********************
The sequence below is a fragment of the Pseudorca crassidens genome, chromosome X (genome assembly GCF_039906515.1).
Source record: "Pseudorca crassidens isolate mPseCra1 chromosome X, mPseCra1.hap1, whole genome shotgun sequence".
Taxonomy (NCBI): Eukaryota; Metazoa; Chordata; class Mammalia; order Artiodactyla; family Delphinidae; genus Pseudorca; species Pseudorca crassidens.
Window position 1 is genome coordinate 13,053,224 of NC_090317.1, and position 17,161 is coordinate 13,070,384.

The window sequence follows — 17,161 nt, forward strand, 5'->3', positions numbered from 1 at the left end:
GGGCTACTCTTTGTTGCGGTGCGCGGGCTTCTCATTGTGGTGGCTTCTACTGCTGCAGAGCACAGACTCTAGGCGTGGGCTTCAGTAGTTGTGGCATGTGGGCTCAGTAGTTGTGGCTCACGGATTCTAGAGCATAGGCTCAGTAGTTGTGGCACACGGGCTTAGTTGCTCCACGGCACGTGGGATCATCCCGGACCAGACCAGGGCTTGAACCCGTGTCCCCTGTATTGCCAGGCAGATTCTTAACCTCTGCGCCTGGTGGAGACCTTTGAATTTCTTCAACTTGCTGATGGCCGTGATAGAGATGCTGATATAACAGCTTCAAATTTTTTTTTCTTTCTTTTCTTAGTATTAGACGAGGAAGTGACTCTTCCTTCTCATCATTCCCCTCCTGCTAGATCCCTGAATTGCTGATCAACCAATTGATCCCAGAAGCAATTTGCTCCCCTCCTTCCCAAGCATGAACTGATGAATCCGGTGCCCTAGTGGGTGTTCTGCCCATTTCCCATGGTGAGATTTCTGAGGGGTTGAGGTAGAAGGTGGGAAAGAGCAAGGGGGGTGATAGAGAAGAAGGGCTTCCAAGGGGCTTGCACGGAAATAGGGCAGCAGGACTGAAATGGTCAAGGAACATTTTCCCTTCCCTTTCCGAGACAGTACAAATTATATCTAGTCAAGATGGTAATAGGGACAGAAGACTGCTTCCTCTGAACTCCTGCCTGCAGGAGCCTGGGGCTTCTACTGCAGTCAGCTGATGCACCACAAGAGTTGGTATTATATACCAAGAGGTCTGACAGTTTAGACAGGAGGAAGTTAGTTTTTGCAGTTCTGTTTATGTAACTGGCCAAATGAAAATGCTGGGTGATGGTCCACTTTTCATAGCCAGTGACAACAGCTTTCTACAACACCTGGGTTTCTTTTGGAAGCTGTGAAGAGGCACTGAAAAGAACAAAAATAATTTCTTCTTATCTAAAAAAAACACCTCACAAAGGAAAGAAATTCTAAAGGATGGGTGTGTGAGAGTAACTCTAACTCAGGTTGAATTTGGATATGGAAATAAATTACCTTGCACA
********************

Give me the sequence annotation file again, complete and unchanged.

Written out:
The sequence below is a fragment of the Pseudorca crassidens genome, chromosome X (genome assembly GCF_039906515.1).
Source record: "Pseudorca crassidens isolate mPseCra1 chromosome X, mPseCra1.hap1, whole genome shotgun sequence".
Taxonomy (NCBI): Eukaryota; Metazoa; Chordata; class Mammalia; order Artiodactyla; family Delphinidae; genus Pseudorca; species Pseudorca crassidens.
Window position 1 is genome coordinate 13,053,224 of NC_090317.1, and position 17,161 is coordinate 13,070,384.

The window sequence follows — 17,161 nt, forward strand, 5'->3', positions numbered from 1 at the left end:
GGGCTACTCTTTGTTGCGGTGCGCGGGCTTCTCATTGTGGTGGCTTCTACTGCTGCAGAGCACAGACTCTAGGCGTGGGCTTCAGTAGTTGTGGCATGTGGGCTCAGTAGTTGTGGCTCACGGATTCTAGAGCATAGGCTCAGTAGTTGTGGCACACGGGCTTAGTTGCTCCACGGCACGTGGGATCATCCCGGACCAGACCAGGGCTTGAACCCGTGTCCCCTGTATTGCCAGGCAGATTCTTAACCTCTGCGCCTGGTGGAGACCTTTGAATTTCTTCAACTTGCTGATGGCCGTGATAGAGATGCTGATATAACAGCTTCAAATTTTTTTTTCTTTCTTTTCTTAGTATTAGACGAGGAAGTGACTCTTCCTTCTCATCATTCCCCTCCTGCTAGATCCCTGAATTGCTGATCAACCAATTGATCCCAGAAGCAATTTGCTCCCCTCCTTCCCAAGCATGAACTGATGAATCCGGTGCCCTAGTGGGTGTTCTGCCCATTTCCCATGGTGAGATTTCTGAGGGGTTGAGGTAGAAGGTGGGAAAGAGCAAGGGGGGTGATAGAGAAGAAGGGCTTCCAAGGGGCTTGCACGGAAATAGGGCAGCAGGACTGAAATGGTCAAGGAACATTTTCCCTTCCCTTTCCGAGACAGTACAAATTATATCTAGTCAAGATGGTAATAGGGACAGAAGACTGCTTCCTCTGAACTCCTGCCTGCAGGAGCCTGGGGCTTCTACTGCAGTCAGCTGATGCACCACAAGAGTTGGTATTATATACCAAGAGGTCTGACAGTTTAGACAGGAGGAAGTTAGTTTTTGCAGTTCTGTTTATGTAACTGGCCAAATGAAAATGCTGGGTGATGGTCCACTTTTCATAGCCAGTGACAACAGCTTTCTACAACACCTGGGTTTCTTTTGGAAGCTGTGAAGAGGCACTGAAAAGAACAAAAATAATTTCTTCTTATCTAAAAAAAACACCTCACAAAGGAAAGAAATTCTAAAGGATGGGTGTGTGAGAGTAACTCTAACTCAGGTTGAATTTGGATATGGAAATAAATTACCTTGCACA